There seems to be a pattern here, and I don’t like it. Everything is fine and dandy, but once the sun goes down and things start to settle, suddenly all hell breaks loose.

I’m talking, of course, about bedtime.

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My kids will spend an entire bike ride complaining about how tired their legs are. We will stretch a ten minute ride into a two hour excursion as they mope and meander. Once that five minutes-to-bedtime alarm is announced, however, suddenly they are gushing fountains of energy, bursting forth with great enthusiasm and gusto.

Why is this? What is it about impending bedtime that causes children to lose their minds? I have a few theories, and I’d like to share them with you here today.

1.They can smell the desperation on us as we look forward to the freedom of Evening Adult Time. All day we have been dealing with crap, culminating in what usually ends up being a woefully and unfoundedly optimistic after-dinner plan requiring intense mental and physical effort on the part of the parents. We can almost taste the impending glass of whatever soothes us, and the serene image of being together with our partner while we sit quietly on opposite sides of the couch and look at social media is growing ever more prominent in our minds.

Children sense this desire for calm, and their instinctual response is unabridged mania. Your best bet is to run them around as much as humanly possible, and then whisk them directly into bed and shut the door before they realize what’s happening.

2.They have utilized their daily allowance of mental capacity, and the reptilian brain takes over. Once they have been awake for a certain number of hours and/or they have expended a certain amount of energy, their consciousness is shut down by the body in order to preserve the functionality of the brain for later use. While they may have some tendencies of their former selves, they are not actually cognizant of their surroundings, and even less so of their actions.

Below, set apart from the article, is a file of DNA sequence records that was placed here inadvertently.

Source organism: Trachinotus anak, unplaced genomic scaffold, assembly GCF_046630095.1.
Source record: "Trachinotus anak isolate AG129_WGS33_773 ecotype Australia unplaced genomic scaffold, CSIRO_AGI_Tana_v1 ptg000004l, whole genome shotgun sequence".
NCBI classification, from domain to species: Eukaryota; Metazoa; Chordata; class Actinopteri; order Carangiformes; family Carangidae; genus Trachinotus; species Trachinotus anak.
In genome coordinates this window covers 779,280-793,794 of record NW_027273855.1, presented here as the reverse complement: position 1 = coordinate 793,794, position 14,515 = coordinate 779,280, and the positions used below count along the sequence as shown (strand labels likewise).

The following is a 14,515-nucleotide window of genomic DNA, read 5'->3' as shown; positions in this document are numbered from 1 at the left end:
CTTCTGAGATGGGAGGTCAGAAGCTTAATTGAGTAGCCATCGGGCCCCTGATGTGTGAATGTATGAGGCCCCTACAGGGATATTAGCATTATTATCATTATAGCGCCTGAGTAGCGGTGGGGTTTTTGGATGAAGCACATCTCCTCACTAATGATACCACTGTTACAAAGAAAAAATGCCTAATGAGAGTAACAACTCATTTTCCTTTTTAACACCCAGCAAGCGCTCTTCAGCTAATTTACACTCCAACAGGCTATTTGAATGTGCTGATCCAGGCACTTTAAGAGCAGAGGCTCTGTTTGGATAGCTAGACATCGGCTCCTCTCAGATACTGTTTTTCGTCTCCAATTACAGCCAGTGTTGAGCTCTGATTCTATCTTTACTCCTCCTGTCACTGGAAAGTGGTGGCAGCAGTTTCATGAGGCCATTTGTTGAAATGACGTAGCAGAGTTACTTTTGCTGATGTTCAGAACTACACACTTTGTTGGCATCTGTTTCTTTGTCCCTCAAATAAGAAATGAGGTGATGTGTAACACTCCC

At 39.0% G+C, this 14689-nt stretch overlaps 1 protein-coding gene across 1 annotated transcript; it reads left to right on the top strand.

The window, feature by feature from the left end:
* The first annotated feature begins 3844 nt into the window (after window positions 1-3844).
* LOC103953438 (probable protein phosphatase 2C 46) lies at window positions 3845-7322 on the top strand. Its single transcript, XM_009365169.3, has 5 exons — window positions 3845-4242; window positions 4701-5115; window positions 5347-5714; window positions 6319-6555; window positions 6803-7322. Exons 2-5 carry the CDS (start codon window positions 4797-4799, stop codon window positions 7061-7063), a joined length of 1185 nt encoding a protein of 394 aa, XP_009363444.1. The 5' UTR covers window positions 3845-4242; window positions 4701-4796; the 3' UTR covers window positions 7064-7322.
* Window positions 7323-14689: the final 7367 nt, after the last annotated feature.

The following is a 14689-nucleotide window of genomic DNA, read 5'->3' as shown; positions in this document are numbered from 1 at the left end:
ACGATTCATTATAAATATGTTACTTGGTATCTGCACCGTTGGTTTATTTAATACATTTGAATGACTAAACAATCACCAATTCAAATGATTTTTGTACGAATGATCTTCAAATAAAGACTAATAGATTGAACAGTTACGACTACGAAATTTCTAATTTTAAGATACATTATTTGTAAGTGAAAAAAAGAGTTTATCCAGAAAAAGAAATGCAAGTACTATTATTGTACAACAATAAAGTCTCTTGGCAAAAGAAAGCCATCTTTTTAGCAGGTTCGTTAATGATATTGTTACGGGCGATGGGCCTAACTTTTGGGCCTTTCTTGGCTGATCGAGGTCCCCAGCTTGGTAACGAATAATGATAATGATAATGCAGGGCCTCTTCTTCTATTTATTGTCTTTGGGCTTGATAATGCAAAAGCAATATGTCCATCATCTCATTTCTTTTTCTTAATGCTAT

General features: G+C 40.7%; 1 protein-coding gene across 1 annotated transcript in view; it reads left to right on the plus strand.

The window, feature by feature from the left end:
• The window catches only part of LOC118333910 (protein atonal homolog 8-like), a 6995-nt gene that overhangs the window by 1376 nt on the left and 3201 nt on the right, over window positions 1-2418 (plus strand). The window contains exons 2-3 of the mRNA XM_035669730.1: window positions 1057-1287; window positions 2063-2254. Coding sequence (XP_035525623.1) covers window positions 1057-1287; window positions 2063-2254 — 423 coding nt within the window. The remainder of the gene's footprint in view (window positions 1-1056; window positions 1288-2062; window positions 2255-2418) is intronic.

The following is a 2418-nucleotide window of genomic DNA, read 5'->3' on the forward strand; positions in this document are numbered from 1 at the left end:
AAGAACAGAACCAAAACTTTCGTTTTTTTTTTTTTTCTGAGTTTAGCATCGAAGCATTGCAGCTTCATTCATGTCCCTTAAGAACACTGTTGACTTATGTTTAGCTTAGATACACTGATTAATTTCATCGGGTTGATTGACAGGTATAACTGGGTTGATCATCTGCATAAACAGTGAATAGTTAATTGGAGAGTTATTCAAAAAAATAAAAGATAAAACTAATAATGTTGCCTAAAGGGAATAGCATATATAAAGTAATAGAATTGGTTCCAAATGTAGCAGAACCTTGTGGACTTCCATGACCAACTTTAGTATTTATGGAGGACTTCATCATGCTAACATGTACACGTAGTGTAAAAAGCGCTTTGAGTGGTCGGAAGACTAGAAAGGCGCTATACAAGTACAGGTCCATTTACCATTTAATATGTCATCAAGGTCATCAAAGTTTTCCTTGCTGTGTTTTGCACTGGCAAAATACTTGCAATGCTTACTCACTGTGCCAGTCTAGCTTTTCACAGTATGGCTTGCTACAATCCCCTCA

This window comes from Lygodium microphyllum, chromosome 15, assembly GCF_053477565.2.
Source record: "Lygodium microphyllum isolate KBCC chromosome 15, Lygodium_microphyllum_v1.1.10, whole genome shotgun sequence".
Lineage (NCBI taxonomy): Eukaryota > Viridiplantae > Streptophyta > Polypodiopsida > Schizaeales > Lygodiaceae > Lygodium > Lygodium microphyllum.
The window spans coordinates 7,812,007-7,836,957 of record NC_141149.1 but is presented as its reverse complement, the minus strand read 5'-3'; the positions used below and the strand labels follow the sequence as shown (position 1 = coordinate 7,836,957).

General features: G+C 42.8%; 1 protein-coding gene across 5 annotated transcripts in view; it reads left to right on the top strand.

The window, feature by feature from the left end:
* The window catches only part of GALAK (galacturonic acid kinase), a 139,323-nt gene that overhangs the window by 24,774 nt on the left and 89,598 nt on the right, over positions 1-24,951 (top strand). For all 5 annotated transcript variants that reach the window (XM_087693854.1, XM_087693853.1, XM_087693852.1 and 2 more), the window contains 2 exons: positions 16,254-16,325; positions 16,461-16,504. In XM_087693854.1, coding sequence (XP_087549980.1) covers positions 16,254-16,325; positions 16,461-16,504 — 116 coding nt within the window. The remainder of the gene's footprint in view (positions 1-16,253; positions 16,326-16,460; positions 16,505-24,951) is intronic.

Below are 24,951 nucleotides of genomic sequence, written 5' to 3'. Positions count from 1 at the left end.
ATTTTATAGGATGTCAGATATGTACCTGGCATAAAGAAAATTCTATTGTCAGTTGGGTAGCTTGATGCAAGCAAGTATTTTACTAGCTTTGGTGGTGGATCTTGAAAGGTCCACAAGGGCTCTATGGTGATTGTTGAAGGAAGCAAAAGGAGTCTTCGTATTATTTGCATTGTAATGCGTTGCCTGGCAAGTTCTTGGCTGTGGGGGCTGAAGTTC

Because the body is unaccustomed to being unfettered from the brain’s oppressive control, the new-found freedom is met with unbridled enthusiasm. Granted this is a nightly occurrence, but this part of the brain has very little memory retention. This may also help explain the lack of ability to hear and recognize their name when paged by adults. Although that issue isn’t necessarily an evening exclusivity.

3. This is all part of a great conspiracy set up by the Highest Order of the Children’s Mensa Society to break the will of the adult population through frustration and lack of sleep. They have been planning a takeover for years, and their plans to erode the mental capacity of adults globally has come to fruition, as parents everywhere succumb to the ubiquitous presence of their manic children. They know that all we need to recharge is one hour of sitting quietly near our partner, occasionally exhaling sharply through our nose when we see something funny online. They know that if we were to have that time, we would be more aware and have sharper focus, thereby hindering their end goal of bedtime elimination.

One of these three theories is the correct one, although at the moment I am unable to determine which one it is. I will study both them and the suspicious activities surrounding them as soon as I get a chance. I just need to have a quick moment to relax on the couch and recover from my day, and then I’ll get right on it. But I just can’t seem to find the time.